Potential Danger Ahead for Registrants: dot-info Abusive Domain Use Policy

ICANN has posted a request by Afilias for a new registry service in relation to "abusive" domains in dot-info. While in general the proposal is motivated by good intentions, the devil is in the details. While most folks (including myself) probably care very little about the .info TLD, my concern is that any bad implementation in .info might be copied or used as a precedent in other more important TLDs, in particular .com run by VeriSign. more»

Cisco: P2P Flat in North America? Some Experiencing Major Growth

North American p2p went from 370 petabytes in 2006 to only 416 petabytes in 2007 according to Cisco's figures. Since U.S. users increased 16% in the same period, that's a drop in p2p per user and a significant drop in p2p as a percentage of all traffic. There's a major margin of error in these figures, so I'm calling it "flat." That's very different from pre 2007 experience, when p2p grew rapidly. It severely contradicts what many in Washington D.C. are saying... more»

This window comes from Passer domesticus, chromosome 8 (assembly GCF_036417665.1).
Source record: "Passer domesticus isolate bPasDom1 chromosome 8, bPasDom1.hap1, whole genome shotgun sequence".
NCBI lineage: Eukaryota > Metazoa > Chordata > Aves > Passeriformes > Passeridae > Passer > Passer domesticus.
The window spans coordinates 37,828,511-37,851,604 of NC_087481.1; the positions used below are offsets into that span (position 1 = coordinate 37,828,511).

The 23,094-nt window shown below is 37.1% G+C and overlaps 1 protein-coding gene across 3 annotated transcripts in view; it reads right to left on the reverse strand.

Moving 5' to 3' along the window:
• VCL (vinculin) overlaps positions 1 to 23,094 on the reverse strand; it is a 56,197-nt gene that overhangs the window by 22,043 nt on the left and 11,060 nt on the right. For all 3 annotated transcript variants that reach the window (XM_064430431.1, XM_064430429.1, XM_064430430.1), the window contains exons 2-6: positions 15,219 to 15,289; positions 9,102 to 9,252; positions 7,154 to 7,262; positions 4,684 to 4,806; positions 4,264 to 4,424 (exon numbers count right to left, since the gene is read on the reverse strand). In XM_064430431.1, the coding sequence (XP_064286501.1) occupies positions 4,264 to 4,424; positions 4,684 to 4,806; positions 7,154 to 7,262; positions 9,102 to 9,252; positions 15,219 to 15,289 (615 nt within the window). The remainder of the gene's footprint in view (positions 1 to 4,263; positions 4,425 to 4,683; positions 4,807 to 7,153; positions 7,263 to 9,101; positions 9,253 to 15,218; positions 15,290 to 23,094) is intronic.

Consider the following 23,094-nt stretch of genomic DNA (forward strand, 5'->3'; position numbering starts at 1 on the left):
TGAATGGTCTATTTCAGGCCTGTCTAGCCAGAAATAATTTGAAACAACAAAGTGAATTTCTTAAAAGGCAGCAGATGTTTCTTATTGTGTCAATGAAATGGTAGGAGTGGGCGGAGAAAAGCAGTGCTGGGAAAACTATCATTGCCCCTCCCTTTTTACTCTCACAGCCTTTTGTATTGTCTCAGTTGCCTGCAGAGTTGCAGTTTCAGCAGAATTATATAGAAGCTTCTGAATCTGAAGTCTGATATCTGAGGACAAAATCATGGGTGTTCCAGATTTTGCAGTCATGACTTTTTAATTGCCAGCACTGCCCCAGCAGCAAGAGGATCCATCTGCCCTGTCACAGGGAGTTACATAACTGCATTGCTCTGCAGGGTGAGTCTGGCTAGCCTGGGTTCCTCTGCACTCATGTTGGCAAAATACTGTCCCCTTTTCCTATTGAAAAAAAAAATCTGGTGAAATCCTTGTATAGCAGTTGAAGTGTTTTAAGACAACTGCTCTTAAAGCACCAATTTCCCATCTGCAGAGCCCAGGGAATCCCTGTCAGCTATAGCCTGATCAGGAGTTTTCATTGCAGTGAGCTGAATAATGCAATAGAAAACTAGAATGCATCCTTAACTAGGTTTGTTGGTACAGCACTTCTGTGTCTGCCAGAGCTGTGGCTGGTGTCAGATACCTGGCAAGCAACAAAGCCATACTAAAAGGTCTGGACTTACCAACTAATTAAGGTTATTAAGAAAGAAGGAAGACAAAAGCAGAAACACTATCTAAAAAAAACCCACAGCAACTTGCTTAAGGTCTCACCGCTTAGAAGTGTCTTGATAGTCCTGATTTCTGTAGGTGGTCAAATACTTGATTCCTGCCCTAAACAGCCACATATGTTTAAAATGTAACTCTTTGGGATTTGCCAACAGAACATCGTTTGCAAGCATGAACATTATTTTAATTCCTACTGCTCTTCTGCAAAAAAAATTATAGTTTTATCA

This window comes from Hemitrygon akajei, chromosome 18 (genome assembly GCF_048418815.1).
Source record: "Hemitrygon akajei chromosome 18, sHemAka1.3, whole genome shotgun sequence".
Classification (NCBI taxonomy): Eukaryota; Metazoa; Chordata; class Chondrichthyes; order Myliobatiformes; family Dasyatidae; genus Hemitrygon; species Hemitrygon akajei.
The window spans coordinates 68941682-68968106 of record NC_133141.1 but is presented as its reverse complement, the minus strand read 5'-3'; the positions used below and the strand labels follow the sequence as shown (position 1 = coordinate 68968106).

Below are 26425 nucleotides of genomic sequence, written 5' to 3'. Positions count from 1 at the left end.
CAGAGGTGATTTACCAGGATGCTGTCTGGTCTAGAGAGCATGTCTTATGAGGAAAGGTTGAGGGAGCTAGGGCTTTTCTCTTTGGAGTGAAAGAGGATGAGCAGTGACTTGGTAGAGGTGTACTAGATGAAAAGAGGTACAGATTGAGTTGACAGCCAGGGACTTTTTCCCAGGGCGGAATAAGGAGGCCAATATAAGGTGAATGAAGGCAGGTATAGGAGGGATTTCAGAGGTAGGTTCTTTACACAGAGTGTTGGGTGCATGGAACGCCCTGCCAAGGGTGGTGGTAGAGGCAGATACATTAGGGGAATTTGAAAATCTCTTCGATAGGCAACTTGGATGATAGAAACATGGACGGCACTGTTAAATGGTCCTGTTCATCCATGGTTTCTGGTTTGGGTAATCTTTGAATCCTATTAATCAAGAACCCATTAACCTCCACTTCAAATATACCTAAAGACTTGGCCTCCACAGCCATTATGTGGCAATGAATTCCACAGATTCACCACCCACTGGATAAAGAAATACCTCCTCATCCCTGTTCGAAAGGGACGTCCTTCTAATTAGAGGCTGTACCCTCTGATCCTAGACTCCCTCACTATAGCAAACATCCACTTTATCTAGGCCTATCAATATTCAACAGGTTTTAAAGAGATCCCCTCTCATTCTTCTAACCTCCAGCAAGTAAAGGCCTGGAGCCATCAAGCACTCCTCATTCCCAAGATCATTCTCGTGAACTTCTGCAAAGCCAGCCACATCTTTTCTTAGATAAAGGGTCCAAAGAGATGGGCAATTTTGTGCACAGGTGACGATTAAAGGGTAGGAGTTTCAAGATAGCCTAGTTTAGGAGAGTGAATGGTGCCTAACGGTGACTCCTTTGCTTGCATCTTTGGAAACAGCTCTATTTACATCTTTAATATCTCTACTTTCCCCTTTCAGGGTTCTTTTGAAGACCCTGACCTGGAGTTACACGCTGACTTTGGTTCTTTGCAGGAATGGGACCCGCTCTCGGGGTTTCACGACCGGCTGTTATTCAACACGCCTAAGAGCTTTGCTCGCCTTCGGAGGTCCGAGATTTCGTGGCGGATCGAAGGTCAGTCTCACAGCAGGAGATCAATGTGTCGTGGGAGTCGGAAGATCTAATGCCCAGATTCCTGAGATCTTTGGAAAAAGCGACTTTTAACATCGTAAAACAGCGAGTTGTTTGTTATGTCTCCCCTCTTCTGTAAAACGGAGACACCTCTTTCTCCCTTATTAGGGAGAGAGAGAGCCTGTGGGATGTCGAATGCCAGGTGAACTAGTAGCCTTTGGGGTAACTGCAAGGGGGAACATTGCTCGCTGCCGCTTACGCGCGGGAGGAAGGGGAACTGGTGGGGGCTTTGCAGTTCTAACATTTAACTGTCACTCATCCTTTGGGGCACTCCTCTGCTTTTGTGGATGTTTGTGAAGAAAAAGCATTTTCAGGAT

It's Time to End Domain Name Front Running

Next week the Internet Corporation for Assigned Names and Numbers (ICANN) Board of Directors will consider adopting a 20 cent per-transaction fee that will effectively end the abusive speculating practices of domain tasting, front running and kiting. The fee will only apply when domain names are deleted excessively, a signal that they are being "tasted" by speculators. We, at Network Solutions, strongly encourage ICANN to enact this important provision as part of its budget and we have released a statement to that effect today... more»